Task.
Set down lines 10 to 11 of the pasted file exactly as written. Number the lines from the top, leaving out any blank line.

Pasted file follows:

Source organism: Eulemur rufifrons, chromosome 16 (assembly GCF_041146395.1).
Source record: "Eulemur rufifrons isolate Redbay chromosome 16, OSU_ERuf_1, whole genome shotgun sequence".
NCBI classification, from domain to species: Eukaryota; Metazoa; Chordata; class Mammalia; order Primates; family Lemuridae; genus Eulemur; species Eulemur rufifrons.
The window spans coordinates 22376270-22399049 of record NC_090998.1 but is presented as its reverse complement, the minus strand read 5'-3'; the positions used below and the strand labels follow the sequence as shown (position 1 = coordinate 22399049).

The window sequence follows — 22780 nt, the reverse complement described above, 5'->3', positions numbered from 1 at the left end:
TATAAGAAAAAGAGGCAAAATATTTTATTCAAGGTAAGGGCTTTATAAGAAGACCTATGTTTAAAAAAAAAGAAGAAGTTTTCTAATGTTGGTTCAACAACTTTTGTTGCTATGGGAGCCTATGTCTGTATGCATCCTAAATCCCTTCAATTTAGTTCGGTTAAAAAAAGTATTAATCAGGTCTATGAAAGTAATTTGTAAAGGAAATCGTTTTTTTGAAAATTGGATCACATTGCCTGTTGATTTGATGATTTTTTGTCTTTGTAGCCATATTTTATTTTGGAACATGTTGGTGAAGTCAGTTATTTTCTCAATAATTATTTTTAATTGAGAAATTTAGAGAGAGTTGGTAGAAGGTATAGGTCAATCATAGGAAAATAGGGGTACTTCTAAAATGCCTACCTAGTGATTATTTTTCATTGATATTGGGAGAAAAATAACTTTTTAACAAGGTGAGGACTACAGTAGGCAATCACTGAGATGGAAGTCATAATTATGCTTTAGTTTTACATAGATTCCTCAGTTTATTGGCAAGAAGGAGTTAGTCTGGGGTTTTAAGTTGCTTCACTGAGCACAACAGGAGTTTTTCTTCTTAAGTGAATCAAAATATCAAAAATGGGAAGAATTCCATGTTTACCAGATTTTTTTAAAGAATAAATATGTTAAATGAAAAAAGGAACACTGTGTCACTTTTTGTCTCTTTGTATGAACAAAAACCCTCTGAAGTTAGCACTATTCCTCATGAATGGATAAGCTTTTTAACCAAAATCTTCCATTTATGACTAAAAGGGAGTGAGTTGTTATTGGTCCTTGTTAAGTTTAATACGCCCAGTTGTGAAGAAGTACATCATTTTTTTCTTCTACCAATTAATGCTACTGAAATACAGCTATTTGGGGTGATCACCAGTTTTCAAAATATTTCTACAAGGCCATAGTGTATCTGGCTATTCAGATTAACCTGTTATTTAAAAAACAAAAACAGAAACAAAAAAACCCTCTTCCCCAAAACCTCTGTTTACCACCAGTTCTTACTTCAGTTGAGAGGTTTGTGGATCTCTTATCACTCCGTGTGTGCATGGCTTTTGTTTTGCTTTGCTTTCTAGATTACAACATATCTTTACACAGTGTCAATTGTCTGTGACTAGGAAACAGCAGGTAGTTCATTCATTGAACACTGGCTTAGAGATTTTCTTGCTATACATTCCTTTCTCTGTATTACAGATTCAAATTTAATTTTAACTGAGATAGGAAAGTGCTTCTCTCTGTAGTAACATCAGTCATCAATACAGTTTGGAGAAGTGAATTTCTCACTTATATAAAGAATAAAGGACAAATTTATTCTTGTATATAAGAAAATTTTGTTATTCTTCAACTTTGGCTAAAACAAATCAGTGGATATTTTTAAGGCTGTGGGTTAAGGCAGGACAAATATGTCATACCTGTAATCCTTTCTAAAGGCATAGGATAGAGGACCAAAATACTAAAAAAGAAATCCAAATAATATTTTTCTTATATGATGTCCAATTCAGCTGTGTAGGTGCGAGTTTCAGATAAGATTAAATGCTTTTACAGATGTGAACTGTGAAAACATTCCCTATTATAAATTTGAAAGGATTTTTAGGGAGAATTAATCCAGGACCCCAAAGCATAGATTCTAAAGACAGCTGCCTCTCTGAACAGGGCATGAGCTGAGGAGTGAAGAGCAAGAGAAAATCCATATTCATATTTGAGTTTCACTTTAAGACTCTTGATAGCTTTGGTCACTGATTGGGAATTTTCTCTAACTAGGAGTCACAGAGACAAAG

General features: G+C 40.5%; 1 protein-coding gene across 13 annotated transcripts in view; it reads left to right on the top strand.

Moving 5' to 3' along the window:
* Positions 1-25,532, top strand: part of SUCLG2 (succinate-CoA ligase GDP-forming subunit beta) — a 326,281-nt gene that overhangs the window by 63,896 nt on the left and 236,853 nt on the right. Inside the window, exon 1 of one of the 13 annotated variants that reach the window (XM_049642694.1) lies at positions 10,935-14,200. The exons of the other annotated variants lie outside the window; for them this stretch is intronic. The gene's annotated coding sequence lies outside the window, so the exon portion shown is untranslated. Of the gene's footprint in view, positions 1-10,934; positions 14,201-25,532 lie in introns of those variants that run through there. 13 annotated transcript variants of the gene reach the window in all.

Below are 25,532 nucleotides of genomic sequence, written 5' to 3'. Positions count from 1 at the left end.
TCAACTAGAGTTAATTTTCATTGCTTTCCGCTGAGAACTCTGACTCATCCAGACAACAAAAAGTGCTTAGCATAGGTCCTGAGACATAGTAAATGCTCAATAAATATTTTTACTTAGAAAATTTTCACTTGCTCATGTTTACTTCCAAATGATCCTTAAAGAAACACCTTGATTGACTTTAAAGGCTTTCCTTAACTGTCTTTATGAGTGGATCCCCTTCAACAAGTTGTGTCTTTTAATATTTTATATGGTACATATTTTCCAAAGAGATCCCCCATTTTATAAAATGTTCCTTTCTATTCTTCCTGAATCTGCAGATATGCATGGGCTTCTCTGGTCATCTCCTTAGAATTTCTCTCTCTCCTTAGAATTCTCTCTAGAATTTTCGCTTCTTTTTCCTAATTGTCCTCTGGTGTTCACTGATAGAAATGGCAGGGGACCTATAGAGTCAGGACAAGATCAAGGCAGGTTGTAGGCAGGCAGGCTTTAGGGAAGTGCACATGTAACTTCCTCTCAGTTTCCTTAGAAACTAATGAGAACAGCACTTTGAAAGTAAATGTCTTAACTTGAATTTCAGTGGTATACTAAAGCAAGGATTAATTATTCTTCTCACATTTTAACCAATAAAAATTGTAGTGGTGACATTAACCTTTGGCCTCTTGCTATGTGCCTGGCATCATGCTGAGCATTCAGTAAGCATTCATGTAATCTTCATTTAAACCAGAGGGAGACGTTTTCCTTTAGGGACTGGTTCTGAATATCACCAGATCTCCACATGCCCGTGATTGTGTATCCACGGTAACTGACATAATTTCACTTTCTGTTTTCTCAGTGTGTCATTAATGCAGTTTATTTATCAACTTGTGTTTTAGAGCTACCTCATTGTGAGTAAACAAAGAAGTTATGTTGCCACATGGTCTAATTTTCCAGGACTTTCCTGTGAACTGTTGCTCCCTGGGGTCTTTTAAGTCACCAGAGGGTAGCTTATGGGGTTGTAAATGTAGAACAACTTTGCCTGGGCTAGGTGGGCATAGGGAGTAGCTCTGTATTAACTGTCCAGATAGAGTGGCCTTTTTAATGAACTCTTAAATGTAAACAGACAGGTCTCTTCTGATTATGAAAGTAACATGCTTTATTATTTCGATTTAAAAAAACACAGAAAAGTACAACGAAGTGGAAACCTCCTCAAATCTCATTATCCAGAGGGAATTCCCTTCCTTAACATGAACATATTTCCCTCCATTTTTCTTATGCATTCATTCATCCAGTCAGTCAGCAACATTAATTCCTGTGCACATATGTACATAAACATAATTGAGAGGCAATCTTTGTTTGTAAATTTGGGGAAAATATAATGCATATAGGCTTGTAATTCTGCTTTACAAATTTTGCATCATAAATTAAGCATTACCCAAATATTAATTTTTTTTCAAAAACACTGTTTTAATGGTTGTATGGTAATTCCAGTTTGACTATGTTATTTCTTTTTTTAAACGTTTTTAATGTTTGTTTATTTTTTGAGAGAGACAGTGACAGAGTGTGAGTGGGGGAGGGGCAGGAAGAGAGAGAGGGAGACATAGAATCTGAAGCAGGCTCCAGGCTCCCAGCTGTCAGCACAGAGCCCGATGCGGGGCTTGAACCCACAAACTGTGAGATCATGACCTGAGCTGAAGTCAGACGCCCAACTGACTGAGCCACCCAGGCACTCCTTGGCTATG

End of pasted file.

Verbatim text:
Below are 25,532 nucleotides of genomic sequence, written 5' to 3'. Positions count from 1 at the left end.
TCAACTAGAGTTAATTTTCATTGCTTTCCGCTGAGAACTCTGACTCATCCAGACAACAAAAAGTGCTTAGCATAGGTCCTGAGACATAGTAAATGCTCAATAAATATTTTTACTTAGAAAATTTTCACTTGCTCATGTTTACTTCCAAATGATCCTTAAAGAAACACCTTGATTGACTTTAAAGGCTTTCCTTAACTGTCTTTATGAGTGGATCCCCTTCAACAAGTTGTGTCTTTTAATATTTTATATGGTACATATTTTCCAAAGAGATCCCCCATTTTATAAAATGTTCCTTTCTATTCTTCCTGAATCTGCAGATATGCATGGGCTTCTCTGGTCATCTCCTTAGAATTTCTCTCTCTCCTTAGAATTCTCTCTAGAATTTTCGCTTCTTTTTCCTAATTGTCCTCTGGTGTTCACTGATAGAAATGGCAGGGGACCTATAGAGTCAGGACAAGATCAAGGCAGGTTGTAGGCAGGCAGGCTTTAGGGAAGTGCACATGTAACTTCCTCTCAGTTTCCTTAGAAACTAATGAGAACAGCACTTTGAAAGTAAATGTCTTAACTTGAATTTCAGTGGTATACTAAAGCAAGGATTAATTATTCTTCTCACATTTTAACCAATAAAAATTGTAGTGGTGACATTAACCTTTGGCCTCTTGCTATGTGCCTGGCATCATGCTGAGCATTCAGTAAGCATTCATGTAATCTTCATTTAAACCAGAGGGAGACGTTTTCCTTTAGGGACTGGTTCTGAATATCACCAGATCTCCACATGCCCGTGATTGTGTATCCACGGTAACTGACATAATTTCACTTTCTGTTTTCTCAGTGTGTCATTAATGCAGTTTATTTATCAACTTGTGTTTTAGAGCTACCTCATTGTGAGTAAACAAAGAAGTTATGTTGCCACATGGTCTAATTTTCCAGGACTTTCCTGTGAACTGTTGCTCCCTGGGGTCTTTTAAGTCACCAGAGGGTAGCTTATGGGGTTGTAAATGTAGAACAACTTTGCCTGGGCTAGGTGGGCATAGGGAGTAGCTCTGTATTAACTGTCCAGATAGAGTGGCCTTTTTAATGAACTCTTAAATGTAAACAGACAGGTCTCTTCTGATTATGAAAGTAACATGCTTTATTATTTCGATTTAAAAAAACACAGAAAAGTACAACGAAGTGGAAACCTCCTCAAATCTCATTATCCAGAGGGAATTCCCTTCCTTAACATGAACATATTTCCCTCCATTTTTCTTATGCATTCATTCATCCAGTCAGTCAGCAACATTAATTCCTGTGCACATATGTACATAAACATAATTGAGAGGCAATCTTTGTTTGTAAATTTGGGGAAAATATAATGCATATAGGCTTGTAATTCTGCTTTACAAATTTTGCATCATAAATTAAGCATTACCCAAATATTAATTTTTTTTCAAAAACACTGTTTTAATGGTTGTATGGTAATTCCAGTTTGACTATGTTATTTCTTTTTTTAAACGTTTTTAATGTTTGTTTATTTTTTGAGAGAGACAGTGACAGAGTGTGAGTGGGGGAGGGGCAGGAAGAGAGAGAGGGAGACATAGAATCTGAAGCAGGCTCCAGGCTCCCAGCTGTCAGCACAGAGCCCGATGCGGGGCTTGAACCCACAAACTGTGAGATCATGACCTGAGCTGAAGTCAGACGCCCAACTGACTGAGCCACCCAGGCACTCCTTGGCTATG